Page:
Justice in pilot's death

2011-03-17 00:00

The South African Police Force has admitted liability for the death of KwaZulu-Natal pilot, James Taylor (43) who was shot dead during a scuffle with a policeman at Tongaat police station on the night of September 19, 2004, and have agreed to make an interim payment of R499 999 towards the support of Taylor’s daughter.

The money is to be paid into an attorney’s trust account by April 4, in terms of an order agreed to by the parties this week.

The final quantum payable by the State arising from Taylor’s death will be decided by the high court in May. Trial dates for the hearing have yet to be finally decided.

Taylor’s former partner, Brigette Delport, approached the high court last year in a bid to obtain financial security for the couple’s daughter, 10-year-old Riley Taylor, but the State opposed the damages claim totalling R6,5 million.

Taylor was supporting his daughter financially at the time of his death.

The civil dispute followed a finding by inquest magistrate, Ruby Poobalan in October 2009, that the Tongaat policeman who allegedly pulled the trigger on the gun that killed Taylor, was liable for prosecution.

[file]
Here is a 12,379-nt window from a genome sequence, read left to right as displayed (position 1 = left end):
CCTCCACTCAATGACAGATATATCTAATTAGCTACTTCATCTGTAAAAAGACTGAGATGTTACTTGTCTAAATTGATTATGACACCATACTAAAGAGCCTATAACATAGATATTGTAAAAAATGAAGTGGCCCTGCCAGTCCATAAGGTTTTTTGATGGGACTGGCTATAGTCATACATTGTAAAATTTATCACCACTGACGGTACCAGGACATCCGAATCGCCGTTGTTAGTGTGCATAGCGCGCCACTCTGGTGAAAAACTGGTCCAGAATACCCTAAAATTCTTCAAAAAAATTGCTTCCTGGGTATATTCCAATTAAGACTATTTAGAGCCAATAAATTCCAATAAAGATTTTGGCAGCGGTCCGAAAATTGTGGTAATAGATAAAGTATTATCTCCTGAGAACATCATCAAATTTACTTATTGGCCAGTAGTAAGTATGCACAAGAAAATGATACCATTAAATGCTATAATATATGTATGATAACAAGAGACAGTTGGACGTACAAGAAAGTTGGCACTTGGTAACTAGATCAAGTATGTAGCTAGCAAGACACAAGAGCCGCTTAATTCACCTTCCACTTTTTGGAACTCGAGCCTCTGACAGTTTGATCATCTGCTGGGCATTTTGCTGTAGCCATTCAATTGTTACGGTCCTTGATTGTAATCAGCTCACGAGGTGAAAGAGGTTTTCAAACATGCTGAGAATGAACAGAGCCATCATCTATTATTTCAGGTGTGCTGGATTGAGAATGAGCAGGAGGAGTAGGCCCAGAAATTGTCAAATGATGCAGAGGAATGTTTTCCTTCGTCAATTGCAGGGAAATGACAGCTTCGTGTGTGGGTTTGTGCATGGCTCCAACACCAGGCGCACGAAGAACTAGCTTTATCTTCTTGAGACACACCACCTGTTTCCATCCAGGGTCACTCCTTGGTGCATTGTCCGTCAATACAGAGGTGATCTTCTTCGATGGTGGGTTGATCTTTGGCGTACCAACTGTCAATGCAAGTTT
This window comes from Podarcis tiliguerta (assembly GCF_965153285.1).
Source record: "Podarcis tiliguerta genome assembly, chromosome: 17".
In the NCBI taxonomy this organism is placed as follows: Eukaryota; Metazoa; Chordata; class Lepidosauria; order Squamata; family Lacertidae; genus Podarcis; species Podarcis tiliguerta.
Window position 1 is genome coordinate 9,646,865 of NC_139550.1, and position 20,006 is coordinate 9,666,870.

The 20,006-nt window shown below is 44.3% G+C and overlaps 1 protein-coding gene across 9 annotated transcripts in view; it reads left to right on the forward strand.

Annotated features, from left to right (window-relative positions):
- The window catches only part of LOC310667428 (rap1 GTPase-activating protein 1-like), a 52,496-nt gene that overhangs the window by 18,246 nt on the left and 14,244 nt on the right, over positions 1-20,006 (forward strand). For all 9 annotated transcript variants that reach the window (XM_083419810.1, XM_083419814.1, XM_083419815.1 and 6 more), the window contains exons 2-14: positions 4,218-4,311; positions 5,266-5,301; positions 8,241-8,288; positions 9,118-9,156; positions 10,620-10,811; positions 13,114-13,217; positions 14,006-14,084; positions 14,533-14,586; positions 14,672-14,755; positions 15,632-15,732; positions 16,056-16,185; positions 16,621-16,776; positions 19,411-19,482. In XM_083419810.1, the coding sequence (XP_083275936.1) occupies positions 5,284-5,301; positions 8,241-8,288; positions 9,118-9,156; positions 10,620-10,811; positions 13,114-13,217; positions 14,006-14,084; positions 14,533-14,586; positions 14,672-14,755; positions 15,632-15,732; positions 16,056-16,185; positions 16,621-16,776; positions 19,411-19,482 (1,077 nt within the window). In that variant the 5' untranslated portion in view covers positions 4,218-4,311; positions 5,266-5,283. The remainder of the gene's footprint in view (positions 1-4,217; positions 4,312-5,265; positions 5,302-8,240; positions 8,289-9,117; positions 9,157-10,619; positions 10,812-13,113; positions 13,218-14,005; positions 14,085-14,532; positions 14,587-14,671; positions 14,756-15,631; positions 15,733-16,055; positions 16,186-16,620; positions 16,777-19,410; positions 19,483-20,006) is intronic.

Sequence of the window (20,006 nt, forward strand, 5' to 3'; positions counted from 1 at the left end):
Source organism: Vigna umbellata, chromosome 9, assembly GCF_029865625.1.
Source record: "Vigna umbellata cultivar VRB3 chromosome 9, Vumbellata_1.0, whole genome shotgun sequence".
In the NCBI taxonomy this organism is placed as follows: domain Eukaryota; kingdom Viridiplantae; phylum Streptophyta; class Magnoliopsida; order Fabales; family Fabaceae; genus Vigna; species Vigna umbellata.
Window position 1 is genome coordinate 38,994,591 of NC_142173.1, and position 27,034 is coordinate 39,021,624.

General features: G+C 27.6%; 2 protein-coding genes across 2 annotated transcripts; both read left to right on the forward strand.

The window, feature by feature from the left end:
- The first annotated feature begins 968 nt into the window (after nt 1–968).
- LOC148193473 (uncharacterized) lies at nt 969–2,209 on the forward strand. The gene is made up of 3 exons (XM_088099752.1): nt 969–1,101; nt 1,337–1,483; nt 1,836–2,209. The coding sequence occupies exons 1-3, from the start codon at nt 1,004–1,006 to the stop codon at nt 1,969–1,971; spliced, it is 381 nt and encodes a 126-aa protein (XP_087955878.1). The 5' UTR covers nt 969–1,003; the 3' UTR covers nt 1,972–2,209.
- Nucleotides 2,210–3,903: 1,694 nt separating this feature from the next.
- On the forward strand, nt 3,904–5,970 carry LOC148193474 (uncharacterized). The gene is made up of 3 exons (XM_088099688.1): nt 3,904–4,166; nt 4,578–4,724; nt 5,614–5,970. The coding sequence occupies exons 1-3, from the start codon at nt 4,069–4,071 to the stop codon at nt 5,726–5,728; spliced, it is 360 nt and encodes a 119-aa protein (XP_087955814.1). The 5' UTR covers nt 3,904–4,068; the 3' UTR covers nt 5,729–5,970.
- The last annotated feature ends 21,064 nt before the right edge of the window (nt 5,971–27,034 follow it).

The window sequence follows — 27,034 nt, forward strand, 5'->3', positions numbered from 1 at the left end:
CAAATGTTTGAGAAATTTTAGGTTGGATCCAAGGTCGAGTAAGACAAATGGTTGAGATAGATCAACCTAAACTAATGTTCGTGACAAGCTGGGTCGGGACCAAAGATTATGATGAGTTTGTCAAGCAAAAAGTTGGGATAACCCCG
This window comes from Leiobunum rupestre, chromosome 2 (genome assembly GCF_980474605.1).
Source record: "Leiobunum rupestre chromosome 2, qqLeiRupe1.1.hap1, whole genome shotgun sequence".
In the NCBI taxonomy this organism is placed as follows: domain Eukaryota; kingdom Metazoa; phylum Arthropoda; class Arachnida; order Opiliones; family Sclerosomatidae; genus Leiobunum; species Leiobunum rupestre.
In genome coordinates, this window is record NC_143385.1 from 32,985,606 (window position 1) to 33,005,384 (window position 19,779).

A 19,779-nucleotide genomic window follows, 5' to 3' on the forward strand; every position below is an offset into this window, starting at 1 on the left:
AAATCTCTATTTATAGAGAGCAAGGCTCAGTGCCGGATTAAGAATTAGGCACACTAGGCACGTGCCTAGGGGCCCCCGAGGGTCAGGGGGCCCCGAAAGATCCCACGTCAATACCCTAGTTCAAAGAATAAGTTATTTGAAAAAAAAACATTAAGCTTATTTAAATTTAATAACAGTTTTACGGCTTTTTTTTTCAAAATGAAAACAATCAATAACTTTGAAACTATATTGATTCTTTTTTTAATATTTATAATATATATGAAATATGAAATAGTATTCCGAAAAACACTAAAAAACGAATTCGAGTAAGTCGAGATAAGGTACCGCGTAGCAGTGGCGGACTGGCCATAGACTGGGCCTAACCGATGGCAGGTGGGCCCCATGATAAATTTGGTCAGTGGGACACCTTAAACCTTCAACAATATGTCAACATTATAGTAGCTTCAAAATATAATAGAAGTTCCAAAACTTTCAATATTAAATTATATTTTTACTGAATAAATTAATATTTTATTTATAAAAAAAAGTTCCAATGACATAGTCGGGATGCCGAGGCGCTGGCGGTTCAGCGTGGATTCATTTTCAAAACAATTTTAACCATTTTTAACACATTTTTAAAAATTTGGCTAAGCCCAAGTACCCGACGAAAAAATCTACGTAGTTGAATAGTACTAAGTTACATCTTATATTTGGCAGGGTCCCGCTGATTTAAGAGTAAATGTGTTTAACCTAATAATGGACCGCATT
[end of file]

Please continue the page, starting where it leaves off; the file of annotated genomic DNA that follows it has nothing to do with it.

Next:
The inquest found that policemen involved in the investigation into the shooting incident had tried to hamper the investigation, that policemen were guilty of “gross dereliction of duty” and that senior members of the Independent Complaints Directorate were involved in trying to influence the investigation.

Tewari is currently facing a charge of murder in the regional court arising from the incident.

The Witness reported last week that Tewari gave evidence at the start of the civil trial in the high court and admitted that his finger could have been in the trigger guard of his pistol when he and Taylor struggled for it at the police station on the fatal night. He said he was holding the grip of the pistol while Taylor was pulling at the barrel.

Evidence was led that the shooting occurred after Taylor arrived at the police station to report an assault on him by off-duty plainclothes policemen at the Sea Belle restaurant earlier that night. Tewari testified he was at the charge office when Taylor drove up fast and parked near Tewari’s vehicle. He thought that Taylor needed something urgently and he asked if he could help him.

Tewari said, “He walked up fast and said he had been assaulted by policemen and was going to kill me. He slapped me with his right hand across my left cheek. I fell down. He pulled on the strap of my automatic rifle and then pulled my pistol from its holster on my left side. I grabbed at it and as we struggled the shot went off.”

Delport declined to speak to The Witness this week in the wake of the settlement reached, but referred the matter to her attorney who also did not wish to comment yesterday.

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